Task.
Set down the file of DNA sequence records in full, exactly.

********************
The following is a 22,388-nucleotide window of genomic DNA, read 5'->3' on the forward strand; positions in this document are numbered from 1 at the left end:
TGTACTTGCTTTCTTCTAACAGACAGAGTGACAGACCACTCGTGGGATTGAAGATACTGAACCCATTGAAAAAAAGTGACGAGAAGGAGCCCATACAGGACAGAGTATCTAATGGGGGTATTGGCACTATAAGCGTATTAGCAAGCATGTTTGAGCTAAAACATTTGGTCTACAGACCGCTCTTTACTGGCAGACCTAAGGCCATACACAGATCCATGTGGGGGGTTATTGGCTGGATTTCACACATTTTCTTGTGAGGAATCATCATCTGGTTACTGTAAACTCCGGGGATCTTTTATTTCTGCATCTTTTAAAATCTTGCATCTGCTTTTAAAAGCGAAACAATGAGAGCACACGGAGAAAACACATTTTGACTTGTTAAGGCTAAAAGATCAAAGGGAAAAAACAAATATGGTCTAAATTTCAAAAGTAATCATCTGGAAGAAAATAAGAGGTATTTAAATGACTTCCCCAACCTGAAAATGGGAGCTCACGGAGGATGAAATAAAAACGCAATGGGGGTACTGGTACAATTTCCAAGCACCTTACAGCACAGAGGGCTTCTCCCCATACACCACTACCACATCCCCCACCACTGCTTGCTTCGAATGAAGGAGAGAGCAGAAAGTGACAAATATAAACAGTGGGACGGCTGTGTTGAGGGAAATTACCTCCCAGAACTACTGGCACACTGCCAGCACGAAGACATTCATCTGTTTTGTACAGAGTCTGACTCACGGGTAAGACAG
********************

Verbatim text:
The following is a 22,388-nucleotide window of genomic DNA, read 5'->3' on the forward strand; positions in this document are numbered from 1 at the left end:
TGTACTTGCTTTCTTCTAACAGACAGAGTGACAGACCACTCGTGGGATTGAAGATACTGAACCCATTGAAAAAAAGTGACGAGAAGGAGCCCATACAGGACAGAGTATCTAATGGGGGTATTGGCACTATAAGCGTATTAGCAAGCATGTTTGAGCTAAAACATTTGGTCTACAGACCGCTCTTTACTGGCAGACCTAAGGCCATACACAGATCCATGTGGGGGGTTATTGGCTGGATTTCACACATTTTCTTGTGAGGAATCATCATCTGGTTACTGTAAACTCCGGGGATCTTTTATTTCTGCATCTTTTAAAATCTTGCATCTGCTTTTAAAAGCGAAACAATGAGAGCACACGGAGAAAACACATTTTGACTTGTTAAGGCTAAAAGATCAAAGGGAAAAAACAAATATGGTCTAAATTTCAAAAGTAATCATCTGGAAGAAAATAAGAGGTATTTAAATGACTTCCCCAACCTGAAAATGGGAGCTCACGGAGGATGAAATAAAAACGCAATGGGGGTACTGGTACAATTTCCAAGCACCTTACAGCACAGAGGGCTTCTCCCCATACACCACTACCACATCCCCCACCACTGCTTGCTTCGAATGAAGGAGAGAGCAGAAAGTGACAAATATAAACAGTGGGACGGCTGTGTTGAGGGAAATTACCTCCCAGAACTACTGGCACACTGCCAGCACGAAGACATTCATCTGTTTTGTACAGAGTCTGACTCACGGGTAAGACAG